Synopsis from Goodreads.
“Evie is different. Not just her upbringing-though that’s certainly been unusual-but also her mindset. She’s smart, independent, confident, opinionated, and ready to take on a new challenge: The Institution of School.
It doesn’t take this homeschooled kid long to discover that high school is a whole new world, and not in the way she expected. It’s also a social minefield, and Evie finds herself confronting new problems at every turn, failing to follow or even understand the rules, and proposing solutions that aren’t welcome or accepted.
Not one to sit idly by, Evie sets out to make changes. Big changes. The movement she starts takes off, but before she realizes what’s happening, her plan spirals out of control, forcing her to come to terms with a world she is only just beginning to comprehend.”
Initial Final Page Thoughts.
So that’s what Mean Girls would have been like were it not for Ms Fey.
A heroine who wasn’t afraid to speak her mind. Homeschooling (a concept that, I guess, does exist in the UK but I’ve never met anyone who has been!) The environment. Diversity. Teenage rebellion, a particular weakness of mine. Really intriguing issues brought up that I haven’t read about in a YA book. The quotes at the beginning of the chapters- they were lovely and I wrote a few down in my quote book that I own. Because this girl is different.
OK… right well. I don’t want to say ‘Where to start?’ because that would be cruel. And even though I do have a lot of things to say about this book… I did enjoy this book, kinda. It provided me with a lot of laughter and, as long as you didn’t take it seriously, it was perfectly harmless.
But anyway… where to start?
Evie, I’ll elaborate in the heroine section, but she managed to simultaneously annoy me and also feel like I was single-handedly destroying the world. Quite a feat, eh?
This book had something to say… and boy did it say it. It’s safe to say that about 75% I had no idea what was going on in regards to the high school politics/blogs/Burn Book…. I mean… um, lightning strikes. The really intriguing issues brought up that I haven’t read about in a YA book….? Wow….well 100 Brownie points for the idea but I’m going to take them off you for execution.
And…. Deep breaths Jo…. The love interest. THE LOOOOOVE INTEREST. But more on this later.
Oh Evie. Evening Mornindew or whatever it is your terrifying mum called you. I once knew a girl like you (well OK, not really… she was like a 5th of the crazy that you were but she still annoyed me, so imagine how I felt about you.) She would walk around finding drama and injustice in every corner of the world and strive, strive, striiiiive to get it fixed. I’m not knocking her action- because I believe that people should stand up and speak out- but come onnn. You’re in high school. There is plenty of time to do that kind of stuff when you leave. Maybe it’s just me… (although Rajas, lover boy, agrees with me “It just…is what it is, you know?”)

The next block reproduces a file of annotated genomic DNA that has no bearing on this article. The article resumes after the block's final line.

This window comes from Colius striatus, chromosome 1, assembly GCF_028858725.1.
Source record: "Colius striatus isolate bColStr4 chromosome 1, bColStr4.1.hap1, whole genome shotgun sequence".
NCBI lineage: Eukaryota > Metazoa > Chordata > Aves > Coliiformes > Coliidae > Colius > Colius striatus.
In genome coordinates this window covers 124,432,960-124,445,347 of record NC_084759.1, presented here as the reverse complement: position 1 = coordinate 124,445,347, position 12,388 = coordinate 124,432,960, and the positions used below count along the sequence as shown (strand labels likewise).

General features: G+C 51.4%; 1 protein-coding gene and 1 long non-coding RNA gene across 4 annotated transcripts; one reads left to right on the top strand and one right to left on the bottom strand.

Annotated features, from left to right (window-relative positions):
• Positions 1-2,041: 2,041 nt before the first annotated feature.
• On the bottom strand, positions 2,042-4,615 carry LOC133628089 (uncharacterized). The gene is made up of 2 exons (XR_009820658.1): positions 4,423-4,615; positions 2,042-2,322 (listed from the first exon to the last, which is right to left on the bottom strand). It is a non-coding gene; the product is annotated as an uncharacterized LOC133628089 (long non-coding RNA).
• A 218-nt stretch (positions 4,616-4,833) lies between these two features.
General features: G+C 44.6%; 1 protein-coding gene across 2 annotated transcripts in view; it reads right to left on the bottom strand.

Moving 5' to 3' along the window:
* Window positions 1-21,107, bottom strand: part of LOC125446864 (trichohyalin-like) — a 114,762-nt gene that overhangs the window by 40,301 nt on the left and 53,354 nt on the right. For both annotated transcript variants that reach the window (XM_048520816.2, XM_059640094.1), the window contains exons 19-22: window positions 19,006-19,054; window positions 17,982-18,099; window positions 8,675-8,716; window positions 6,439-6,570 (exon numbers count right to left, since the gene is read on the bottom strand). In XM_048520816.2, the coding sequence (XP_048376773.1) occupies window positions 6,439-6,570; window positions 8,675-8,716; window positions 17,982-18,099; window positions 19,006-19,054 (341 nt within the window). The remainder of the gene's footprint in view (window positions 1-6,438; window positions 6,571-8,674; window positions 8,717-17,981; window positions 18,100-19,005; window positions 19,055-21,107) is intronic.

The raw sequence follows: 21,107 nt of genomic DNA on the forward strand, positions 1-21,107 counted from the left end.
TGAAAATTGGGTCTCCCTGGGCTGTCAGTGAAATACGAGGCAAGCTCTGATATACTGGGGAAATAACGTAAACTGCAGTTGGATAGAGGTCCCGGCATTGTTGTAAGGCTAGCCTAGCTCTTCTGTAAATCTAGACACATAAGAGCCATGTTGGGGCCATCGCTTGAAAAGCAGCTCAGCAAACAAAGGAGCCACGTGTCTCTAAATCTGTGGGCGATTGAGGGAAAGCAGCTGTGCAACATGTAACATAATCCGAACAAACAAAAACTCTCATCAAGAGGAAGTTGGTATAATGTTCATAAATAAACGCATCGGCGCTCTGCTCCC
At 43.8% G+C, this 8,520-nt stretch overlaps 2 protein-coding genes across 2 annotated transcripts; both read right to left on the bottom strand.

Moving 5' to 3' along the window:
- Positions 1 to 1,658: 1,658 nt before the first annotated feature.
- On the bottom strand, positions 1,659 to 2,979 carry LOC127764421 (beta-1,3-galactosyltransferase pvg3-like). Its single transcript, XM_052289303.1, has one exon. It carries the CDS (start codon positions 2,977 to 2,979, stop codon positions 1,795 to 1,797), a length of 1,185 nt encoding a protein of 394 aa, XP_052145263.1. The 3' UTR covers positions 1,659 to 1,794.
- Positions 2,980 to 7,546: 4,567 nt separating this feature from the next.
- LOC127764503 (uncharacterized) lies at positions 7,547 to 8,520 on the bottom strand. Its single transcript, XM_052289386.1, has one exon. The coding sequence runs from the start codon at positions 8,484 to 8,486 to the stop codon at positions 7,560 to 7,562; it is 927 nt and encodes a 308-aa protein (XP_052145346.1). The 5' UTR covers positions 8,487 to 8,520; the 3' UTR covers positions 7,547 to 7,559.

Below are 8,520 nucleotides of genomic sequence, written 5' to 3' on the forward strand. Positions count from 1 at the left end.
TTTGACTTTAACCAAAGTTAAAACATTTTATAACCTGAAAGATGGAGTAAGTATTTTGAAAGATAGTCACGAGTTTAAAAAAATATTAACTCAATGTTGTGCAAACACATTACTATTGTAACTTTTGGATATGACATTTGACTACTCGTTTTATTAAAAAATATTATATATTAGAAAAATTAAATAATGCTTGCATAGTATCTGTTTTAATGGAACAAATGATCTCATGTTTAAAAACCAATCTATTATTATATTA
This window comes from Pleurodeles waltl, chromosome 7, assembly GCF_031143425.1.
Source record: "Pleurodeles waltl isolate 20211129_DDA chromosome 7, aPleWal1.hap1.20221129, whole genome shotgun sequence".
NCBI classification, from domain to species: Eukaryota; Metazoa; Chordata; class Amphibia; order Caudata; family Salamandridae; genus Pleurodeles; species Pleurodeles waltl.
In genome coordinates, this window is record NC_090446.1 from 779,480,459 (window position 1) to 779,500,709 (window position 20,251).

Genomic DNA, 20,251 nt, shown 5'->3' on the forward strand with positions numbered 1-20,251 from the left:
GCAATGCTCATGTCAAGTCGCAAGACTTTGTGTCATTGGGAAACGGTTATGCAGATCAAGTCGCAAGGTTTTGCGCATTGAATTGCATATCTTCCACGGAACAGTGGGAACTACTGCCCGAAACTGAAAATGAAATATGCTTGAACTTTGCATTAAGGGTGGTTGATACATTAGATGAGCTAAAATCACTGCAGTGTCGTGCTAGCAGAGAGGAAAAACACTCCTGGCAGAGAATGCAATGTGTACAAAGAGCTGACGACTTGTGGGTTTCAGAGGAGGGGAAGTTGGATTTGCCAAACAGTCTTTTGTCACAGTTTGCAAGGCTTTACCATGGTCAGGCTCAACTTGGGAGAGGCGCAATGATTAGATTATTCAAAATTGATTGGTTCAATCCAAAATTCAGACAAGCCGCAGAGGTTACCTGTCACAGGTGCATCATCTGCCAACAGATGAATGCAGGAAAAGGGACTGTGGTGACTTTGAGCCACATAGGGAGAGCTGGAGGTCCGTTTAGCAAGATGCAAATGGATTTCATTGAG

I imagine Evie to be the friend of a friend who sometimes sits with you at dinner and talks the entire time about how awful the world is and everyone just sits there in stunned silence before nibbling their Dairylea sandwiches awkwardly.
I respected Evie for standing up for herself and her fellow students but it annoyed me how naïve and inconsistent she was. She wanted to go to high school for her final year so she could experience it before going to college and she’s all giddy because she’s seen every John Hughes film and she has based her expectations on American schools on that (So far, so me). But then when she gets to school and sees that it’s not actually like that, she gets all mental and starts petitioning about everything and talking back to teachers AND THEN wonders why she keeps getting all these detentions. Um… haven’t you seen The Breakfast Club?!
Also… seriously Evie, I know you haven’t been around boys a lot because you’ve been living in a bubble (literally… they live in a bubble) but do not lose your mind when a boy talks to you… even if he does look like a “crunchier, leaner version of Kumar from Harold & Kumar Go to White Castle”. I don’t even know what that means…. Or that I want to.